“But the list represents only the agents that they know about, one must bear in mind that far more agents are affected than those on the list,” says Le Roux. As 51 000 FFC’s were issued last year it is likely that there could still be thousands more without FFC’s. “This is indicative of the ‘ethos’ at the EAAB, ie ‘we have done our best and if three percent of agents cannot earn a living it is ok’. Of course, much more than three percent are affected,” he says.

“One must also keep in mind that the EAAB received applications from 1 July till 31 October which is ample time to get the job done before 31 December,” Le Roux adds.

According to Mohlala there are some new applications among those on the list and their FFC’s have since been issued – the first admittance by the EAAB that certificates are issued after due date which is what the court application is all about says Le Roux. “The task team is another admittance that the court application is justified,” he added.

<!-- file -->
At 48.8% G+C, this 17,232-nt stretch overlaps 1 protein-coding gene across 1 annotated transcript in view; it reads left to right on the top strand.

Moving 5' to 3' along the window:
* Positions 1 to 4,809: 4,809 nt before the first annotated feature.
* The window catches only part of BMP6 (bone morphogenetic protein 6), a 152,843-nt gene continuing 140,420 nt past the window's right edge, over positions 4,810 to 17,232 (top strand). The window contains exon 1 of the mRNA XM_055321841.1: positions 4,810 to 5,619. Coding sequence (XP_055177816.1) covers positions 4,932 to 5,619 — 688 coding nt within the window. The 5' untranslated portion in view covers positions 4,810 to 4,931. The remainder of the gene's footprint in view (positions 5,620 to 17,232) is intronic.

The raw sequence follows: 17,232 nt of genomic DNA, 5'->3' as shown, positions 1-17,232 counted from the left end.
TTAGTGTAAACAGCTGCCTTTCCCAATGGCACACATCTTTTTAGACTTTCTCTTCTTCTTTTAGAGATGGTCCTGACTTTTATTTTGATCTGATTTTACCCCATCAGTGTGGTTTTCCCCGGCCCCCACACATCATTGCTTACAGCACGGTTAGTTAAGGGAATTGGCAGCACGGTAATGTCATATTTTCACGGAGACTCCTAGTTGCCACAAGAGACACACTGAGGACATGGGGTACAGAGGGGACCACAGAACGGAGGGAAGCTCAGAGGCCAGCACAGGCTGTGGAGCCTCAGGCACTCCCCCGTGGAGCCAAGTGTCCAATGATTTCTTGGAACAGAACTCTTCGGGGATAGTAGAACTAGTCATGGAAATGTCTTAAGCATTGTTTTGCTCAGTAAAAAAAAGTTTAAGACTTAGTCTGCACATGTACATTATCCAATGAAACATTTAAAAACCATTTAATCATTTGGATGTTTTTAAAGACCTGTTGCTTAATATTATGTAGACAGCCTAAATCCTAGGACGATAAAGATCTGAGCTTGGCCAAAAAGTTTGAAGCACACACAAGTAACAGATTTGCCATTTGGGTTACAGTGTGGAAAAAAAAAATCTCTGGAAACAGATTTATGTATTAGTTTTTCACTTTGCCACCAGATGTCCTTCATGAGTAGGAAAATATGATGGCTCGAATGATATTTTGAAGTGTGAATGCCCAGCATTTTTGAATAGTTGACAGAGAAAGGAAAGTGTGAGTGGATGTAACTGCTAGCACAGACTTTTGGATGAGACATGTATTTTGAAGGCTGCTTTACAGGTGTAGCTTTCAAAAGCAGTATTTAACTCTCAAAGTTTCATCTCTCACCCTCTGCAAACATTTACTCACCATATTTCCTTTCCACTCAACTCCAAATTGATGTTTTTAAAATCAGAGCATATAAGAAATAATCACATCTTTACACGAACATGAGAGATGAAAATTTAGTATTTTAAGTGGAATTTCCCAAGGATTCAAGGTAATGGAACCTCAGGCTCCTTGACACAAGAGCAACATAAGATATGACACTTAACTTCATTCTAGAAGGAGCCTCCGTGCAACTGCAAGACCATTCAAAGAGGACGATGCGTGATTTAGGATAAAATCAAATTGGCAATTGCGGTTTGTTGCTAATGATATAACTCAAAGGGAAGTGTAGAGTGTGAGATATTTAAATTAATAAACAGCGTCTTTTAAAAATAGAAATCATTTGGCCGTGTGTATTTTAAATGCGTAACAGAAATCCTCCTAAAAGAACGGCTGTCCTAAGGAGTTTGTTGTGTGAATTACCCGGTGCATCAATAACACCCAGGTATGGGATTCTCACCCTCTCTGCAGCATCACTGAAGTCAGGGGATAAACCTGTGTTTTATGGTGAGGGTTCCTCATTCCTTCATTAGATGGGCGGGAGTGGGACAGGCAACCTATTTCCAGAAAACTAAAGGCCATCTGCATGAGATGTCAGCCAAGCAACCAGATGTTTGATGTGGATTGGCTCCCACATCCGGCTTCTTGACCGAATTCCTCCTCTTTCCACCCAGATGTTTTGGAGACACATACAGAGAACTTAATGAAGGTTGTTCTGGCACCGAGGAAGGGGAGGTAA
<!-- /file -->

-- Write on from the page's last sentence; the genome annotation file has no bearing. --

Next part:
As mentioned, the EAAB had already promised to overhaul their inadequate IT system in 2017 but never did. Mohlala says the EAAB is now in the process of overhauling and updating the system. If done effectively, next year’s new year FFC backlogs in the new year may hopefully be a thing of the past soon – which is what Rebosa aims to achieve along with the eradication of other service delivery problems such as challenges with CPD programmes etc. “REBOSA fully supports the role of the Estate Agency Affairs Act in promoting better transparency, disclosure, accountability and governance in our industry,” Clarke says. “We simply need the legislation implemented effectively in order for it to have the desired effect.”